As the new U.S. president meets his counterpart from the Russian Federation this week in Geneva, Baroness Caroline Cox of the House of Lords and Dr. John Eibner, the president of Christian Solidarity International, have written to both President Biden and President Putin, urging them to cooperate to lift the economic sanctions on Syria and enable humanitarian aid to flow.
Presidents Putin and Biden. csi/Pete Souza, official White House photo
The humanitarian catastrophe in Syria, Cox and Eibner write, “has never been more urgent.” “Although violence has greatly decreased in Syria over the past few years,” they note, “there are more Syrians who are hungry, impoverished, and lacking essential services today than ever before.”
According to the UN World Food Programme, 4.5 million more Syrians have slipped into food insecurity during the past year. Over half the population is dependent on aid to survive; over 90% live in poverty. 600,000 Syrian children are malnourished. With the Syrian economy battered by increased Western economic sanctions, the COVID-19 pandemic, and the Lebanese financial crisis, the ability of ordinary Syrians to feed their family and access medical care has suffered dramatically over the past year.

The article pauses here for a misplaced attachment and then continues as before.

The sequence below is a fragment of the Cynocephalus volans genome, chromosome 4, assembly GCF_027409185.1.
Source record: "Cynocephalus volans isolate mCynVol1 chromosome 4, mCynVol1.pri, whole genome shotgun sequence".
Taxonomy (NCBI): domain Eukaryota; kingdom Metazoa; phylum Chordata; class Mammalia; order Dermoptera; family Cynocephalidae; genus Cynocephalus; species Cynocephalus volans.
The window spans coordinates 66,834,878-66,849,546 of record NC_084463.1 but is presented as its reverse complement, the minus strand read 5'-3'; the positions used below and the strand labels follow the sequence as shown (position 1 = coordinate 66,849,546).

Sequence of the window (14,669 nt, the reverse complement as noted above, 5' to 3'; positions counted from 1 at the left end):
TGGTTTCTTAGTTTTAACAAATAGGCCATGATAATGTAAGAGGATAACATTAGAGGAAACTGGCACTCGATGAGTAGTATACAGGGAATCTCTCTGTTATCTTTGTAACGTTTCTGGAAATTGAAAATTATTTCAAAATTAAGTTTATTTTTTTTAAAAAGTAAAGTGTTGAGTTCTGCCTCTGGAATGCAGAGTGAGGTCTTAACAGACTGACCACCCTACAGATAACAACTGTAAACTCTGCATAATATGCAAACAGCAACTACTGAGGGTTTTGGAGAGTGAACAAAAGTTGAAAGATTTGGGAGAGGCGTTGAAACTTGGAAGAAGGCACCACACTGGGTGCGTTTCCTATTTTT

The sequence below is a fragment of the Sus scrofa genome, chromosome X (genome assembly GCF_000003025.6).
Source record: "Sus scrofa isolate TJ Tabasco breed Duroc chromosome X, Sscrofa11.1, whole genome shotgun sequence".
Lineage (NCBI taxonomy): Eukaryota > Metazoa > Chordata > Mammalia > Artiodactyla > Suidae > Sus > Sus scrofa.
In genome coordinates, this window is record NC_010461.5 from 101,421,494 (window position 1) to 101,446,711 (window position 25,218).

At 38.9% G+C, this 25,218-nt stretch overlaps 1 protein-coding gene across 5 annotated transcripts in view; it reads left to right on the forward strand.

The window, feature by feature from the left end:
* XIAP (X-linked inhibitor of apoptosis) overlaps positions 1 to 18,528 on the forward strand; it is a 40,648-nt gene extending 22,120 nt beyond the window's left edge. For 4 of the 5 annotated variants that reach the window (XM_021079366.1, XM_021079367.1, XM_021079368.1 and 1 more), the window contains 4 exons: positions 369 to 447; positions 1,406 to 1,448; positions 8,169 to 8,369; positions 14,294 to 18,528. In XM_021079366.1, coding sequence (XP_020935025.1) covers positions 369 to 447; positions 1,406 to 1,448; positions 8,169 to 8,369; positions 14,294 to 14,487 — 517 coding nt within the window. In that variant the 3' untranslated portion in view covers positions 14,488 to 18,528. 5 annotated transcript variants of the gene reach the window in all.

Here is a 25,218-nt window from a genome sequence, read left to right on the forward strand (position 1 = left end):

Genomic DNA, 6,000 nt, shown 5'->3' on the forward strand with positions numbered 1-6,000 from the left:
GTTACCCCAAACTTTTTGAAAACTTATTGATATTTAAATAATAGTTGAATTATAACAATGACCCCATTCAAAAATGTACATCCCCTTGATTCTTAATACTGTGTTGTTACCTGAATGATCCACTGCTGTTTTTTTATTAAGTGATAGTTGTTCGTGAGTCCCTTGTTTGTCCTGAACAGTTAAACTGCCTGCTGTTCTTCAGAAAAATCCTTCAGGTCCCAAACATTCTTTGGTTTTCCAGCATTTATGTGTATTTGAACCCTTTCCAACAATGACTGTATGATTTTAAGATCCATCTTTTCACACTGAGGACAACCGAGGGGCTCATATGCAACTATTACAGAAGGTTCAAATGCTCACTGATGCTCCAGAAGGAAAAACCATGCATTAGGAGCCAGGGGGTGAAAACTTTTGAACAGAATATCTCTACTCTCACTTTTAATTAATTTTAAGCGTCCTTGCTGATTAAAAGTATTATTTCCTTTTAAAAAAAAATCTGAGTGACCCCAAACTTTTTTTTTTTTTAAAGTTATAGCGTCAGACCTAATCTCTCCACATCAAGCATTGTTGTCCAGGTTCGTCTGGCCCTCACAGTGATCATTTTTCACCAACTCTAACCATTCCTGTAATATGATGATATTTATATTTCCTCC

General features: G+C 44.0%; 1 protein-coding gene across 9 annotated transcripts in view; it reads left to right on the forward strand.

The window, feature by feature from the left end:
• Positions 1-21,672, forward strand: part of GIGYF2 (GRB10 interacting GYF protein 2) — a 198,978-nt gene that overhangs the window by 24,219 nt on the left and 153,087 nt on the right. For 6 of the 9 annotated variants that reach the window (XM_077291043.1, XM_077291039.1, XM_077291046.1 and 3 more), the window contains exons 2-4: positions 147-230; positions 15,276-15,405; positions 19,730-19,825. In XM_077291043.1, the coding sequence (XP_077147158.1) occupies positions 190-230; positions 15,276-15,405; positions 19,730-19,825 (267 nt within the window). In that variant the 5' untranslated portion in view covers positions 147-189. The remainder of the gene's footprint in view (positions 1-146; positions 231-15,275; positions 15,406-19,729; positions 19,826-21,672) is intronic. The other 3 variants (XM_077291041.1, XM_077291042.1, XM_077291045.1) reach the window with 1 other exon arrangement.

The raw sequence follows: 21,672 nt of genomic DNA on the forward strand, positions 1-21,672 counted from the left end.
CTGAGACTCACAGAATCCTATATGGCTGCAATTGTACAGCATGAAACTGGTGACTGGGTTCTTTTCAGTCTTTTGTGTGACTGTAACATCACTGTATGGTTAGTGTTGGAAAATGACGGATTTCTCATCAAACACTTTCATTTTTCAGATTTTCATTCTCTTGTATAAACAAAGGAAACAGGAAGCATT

Cox and Eibner note that both Biden and Putin are in a position to greatly alleviate this crisis. Mr. Putin can help Syrians in opposition-held territory, especially Idlib province, by supporting the re-authorization of direct UN aid convoys to these areas. Most of the people living in these areas are displaced people with no means of subsistence.
Mr. Biden, on the other hand, can “lift, suspend, or greatly reduce the draconian comprehensive sanctions the United States has placed on Syria, and advise his European partners to do the same.” As Cox and Eibner wrote in their letters, the sanctions regime on Syria contributes “to skyrocketing food prices and massive shortages of fuel, which is needed to ship food, generate electricity, and power irrigation systems, among other vital functions.”
Cox and Eibner urged Mr. Biden and Mr. Putin to “ignore any voices encouraging you not to cooperate for the benefit of the Syrian people. Syrians should not be treated as bartering chips for the Great Powers.”
“Threatening Syrians with starvation as a negotiating tactic is obscene and is contrary to the Geneva Convention’s prohibition on the collective punishment of civilian populations,” they concluded. “We urge you, in the spirit of the Geneva Conventions, to mutually pledge to help Syria’s long-suffering population.”
Baroness Caroline Cox, a Life Peer of the House of Lords since 1982, is the founder and CEO of the Humanitarian Aid Relief Trust (HART). Dr. John Eibner, in his position at Christian Solidarity International, has been traveling to Syria on aid and fact-finding missions since 2013. Both signed an open letter to President Biden on January 21, 2021, asking him to lift the sanctions on Syria.